Was Mayor Young right? I don’t know. But none of the modern progressives criticizing his position know, either. He dealt with these decisions in real time, addressing the concerns of real people. It was a complicated, messy problem with no perfect solution. It’s incredibly patronizing to claim that people like Coleman Young “didn’t get it,” even with the arrogance of hindsight. When that hindsight ignores a complex and often inconvenient history, it isn’t just patronizing; it’s shameful.
Coleman Young and Joe Biden were both deeply committed to civil rights, integration and equality. They had, however, a different view on the best way to achieve that than do the latest crop of progressive activists. A little humility is called for. For us, forced busing was something we read about in history books. Donald Trump doesn’t even know what it is. But for Young and Biden, it was a lived experience. We can’t say we would have unquestionably come to a different decision had we been in their shoes.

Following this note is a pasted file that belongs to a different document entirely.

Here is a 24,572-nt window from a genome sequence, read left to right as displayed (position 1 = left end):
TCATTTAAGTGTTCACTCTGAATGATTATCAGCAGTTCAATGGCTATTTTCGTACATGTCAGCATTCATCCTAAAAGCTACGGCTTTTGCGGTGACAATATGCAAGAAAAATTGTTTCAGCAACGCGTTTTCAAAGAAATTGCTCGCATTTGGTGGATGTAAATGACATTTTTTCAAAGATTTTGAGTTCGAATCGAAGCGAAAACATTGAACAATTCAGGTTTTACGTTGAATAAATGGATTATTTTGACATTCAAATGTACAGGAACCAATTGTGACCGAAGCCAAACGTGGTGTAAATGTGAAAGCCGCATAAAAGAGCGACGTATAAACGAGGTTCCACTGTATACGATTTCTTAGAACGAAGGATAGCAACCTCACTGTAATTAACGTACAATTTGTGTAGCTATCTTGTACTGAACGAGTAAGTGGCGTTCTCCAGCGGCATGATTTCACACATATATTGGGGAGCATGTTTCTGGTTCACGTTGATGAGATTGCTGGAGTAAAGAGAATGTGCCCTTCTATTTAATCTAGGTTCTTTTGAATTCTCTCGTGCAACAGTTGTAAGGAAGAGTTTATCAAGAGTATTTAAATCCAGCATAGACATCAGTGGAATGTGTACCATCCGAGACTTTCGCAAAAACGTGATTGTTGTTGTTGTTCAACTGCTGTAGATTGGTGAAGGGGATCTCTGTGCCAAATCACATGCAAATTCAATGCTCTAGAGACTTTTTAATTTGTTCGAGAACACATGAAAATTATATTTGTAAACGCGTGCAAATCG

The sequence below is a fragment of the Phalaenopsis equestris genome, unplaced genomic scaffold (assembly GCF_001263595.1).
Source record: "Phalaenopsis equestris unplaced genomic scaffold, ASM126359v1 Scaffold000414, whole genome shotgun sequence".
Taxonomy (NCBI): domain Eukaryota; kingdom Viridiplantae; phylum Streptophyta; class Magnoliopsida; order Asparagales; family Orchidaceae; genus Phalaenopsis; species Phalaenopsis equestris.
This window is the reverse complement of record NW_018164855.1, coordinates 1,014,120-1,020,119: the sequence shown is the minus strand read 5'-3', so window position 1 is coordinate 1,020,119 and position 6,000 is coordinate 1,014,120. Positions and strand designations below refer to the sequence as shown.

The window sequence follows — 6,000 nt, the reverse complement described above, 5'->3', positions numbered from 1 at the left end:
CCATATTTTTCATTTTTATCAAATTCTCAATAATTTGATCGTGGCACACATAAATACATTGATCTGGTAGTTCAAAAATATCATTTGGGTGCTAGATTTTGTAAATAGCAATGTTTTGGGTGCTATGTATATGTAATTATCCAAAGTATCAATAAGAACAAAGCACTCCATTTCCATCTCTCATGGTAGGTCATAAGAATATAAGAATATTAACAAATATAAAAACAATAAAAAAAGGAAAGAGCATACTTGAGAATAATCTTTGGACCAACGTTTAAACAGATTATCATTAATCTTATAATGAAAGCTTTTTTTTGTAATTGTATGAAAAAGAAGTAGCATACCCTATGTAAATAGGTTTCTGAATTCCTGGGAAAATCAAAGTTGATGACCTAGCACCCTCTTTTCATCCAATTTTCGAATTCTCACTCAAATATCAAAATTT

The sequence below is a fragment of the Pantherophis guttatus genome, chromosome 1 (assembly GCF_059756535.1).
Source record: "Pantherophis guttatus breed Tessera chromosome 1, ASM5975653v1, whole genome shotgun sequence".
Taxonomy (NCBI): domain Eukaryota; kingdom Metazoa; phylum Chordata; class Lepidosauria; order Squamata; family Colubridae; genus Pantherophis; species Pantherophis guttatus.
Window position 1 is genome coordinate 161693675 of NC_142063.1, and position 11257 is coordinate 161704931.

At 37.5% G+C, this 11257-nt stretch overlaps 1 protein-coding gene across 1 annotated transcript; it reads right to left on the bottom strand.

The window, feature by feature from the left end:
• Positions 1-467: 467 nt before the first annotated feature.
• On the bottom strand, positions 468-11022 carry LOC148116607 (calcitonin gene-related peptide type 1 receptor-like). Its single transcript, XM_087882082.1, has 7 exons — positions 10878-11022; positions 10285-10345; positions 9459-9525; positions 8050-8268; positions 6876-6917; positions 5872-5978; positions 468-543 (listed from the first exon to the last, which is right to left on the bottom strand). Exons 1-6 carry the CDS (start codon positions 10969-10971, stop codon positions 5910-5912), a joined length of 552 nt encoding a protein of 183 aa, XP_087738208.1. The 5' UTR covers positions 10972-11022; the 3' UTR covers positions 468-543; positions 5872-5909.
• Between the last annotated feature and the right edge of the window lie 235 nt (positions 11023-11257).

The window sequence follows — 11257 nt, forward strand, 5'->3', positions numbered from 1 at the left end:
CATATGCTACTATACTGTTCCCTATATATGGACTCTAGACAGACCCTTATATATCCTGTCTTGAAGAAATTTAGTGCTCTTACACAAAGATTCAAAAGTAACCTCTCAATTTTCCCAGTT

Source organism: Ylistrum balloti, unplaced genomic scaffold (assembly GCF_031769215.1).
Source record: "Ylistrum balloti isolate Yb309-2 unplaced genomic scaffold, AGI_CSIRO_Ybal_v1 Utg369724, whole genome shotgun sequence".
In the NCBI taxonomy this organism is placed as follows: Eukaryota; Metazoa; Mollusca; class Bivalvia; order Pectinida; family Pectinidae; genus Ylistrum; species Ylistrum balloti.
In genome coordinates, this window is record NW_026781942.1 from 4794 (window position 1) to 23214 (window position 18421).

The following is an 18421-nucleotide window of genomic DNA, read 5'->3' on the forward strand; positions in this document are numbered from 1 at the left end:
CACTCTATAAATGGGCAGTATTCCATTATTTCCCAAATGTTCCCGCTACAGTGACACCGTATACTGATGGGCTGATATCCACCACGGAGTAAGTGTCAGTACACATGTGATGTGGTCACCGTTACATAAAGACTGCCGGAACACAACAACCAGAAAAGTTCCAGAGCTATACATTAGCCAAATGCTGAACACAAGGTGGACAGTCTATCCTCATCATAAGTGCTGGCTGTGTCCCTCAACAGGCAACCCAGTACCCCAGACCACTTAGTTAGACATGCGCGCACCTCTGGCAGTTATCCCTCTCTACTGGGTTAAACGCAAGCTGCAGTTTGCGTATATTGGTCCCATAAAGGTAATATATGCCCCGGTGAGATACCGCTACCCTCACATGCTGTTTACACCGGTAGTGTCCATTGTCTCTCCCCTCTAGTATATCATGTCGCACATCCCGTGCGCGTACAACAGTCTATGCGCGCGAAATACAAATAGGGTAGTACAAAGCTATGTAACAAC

There is a grubby and unpleasant political feel to these attacks. On Friday, the Rev. Jesse Jackson criticized Biden’s long-ago opinions on busing, claiming that he was on “the wrong side of history.” Many progressives know nothing about forced busing except what they’ve read on the internet. But Jackson is old enough to know just how divided the black community was.